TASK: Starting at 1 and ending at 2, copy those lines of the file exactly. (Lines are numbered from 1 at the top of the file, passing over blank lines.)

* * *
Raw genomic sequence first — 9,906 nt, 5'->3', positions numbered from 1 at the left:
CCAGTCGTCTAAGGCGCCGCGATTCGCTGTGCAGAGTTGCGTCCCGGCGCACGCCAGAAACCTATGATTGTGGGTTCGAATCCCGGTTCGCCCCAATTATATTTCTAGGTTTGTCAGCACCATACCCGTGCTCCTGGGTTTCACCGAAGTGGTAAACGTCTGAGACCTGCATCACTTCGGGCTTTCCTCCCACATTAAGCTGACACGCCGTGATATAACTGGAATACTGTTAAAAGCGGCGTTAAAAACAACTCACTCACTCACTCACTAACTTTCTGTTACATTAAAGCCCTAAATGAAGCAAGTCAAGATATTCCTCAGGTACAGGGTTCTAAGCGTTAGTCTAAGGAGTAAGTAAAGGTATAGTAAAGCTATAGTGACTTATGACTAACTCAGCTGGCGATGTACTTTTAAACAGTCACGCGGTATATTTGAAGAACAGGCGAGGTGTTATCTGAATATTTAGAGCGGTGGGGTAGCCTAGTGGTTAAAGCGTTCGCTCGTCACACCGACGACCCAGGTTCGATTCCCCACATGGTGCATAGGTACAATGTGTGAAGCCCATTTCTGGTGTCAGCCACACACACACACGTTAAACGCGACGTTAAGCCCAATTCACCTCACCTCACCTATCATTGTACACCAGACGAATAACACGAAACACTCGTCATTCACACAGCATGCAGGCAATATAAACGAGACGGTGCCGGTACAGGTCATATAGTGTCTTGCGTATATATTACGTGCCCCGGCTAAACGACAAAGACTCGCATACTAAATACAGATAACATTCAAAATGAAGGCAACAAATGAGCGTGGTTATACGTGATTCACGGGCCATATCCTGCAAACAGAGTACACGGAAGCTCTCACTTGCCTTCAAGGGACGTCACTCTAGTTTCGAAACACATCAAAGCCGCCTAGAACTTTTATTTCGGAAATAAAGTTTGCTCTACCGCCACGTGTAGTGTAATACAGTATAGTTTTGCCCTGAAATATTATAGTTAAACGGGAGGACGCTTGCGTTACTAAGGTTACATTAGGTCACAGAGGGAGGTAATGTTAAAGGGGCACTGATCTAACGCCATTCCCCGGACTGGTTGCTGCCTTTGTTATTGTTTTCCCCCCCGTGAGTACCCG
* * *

Raw genomic sequence first — 9,906 nt, 5'->3', positions numbered from 1 at the left:
CCAGTCGTCTAAGGCGCCGCGATTCGCTGTGCAGAGTTGCGTCCCGGCGCACGCCAGAAACCTATGATTGTGGGTTCGAATCCCGGTTCGCCCCAATTATATTTCTAGGTTTGTCAGCACCATACCCGTGCTCCTGGGTTTCACCGAAGTGGTAAACGTCTGAGACCTGCATCACTTCGGGCTTTCCTCCCACATTAAGCTGACACGCCGTGATATAACTGGAATACTGTTAAAAGCGGCGTTAAAAACAACTCACTCACTCACTCACTAACTTTCTGTTACATTAAAGCCCTAAATGAAGCAAGTCAAGATATTCCTCAGGTACAGGGTTCTAAGCGTTAGTCTAAGGAGTAAGTAAAGGTATAGTAAAGCTATAGTGACTTATGACTAACTCAGCTGGCGATGTACTTTTAAACAGTCACGCGGTATATTTGAAGAACAGGCGAGGTGTTATCTGAATATTTAGAGCGGTGGGGTAGCCTAGTGGTTAAAGCGTTCGCTCGTCACACCGACGACCCAGGTTCGATTCCCCACATGGTGCATAGGTACAATGTGTGAAGCCCATTTCTGGTGTCAGCCACACACACACACGTTAAACGCGACGTTAAGCCCAATTCACCTCACCTCACCTATCATTGTACACCAGACGAATAACACGAAACACTCGTCATTCACACAGCATGCAGGCAATATAAACGAGACGGTGCCGGTACAGGTCATATAGTGTCTTGCGTATATATTACGTGCCCCGGCTAAACGACAAAGACTCGCATACTAAATACAGATAACATTCAAAATGAAGGCAACAAATGAGCGTGGTTATACGTGATTCACGGGCCATATCCTGCAAACAGAGTACACGGAAGCTCTCACTTGCCTTCAAGGGACGTCACTCTAGTTTCGAAACACATCAAAGCCGCCTAGAACTTTTATTTCGGAAATAAAGTTTGCTCTACCGCCACGTGTAGTGTAATACAGTATAGTTTTGCCCTGAAATATTATAGTTAAACGGGAGGACGCTTGCGTTACTAAGGTTACATTAGGTCACAGAGGGAGGTAATGTTAAAGGGGCACTGATCTAACGCCATTCCCCGGACTGGTTGCTGCCTTTGTTATTGTTTTCCCCCCCGTGAGTACCCG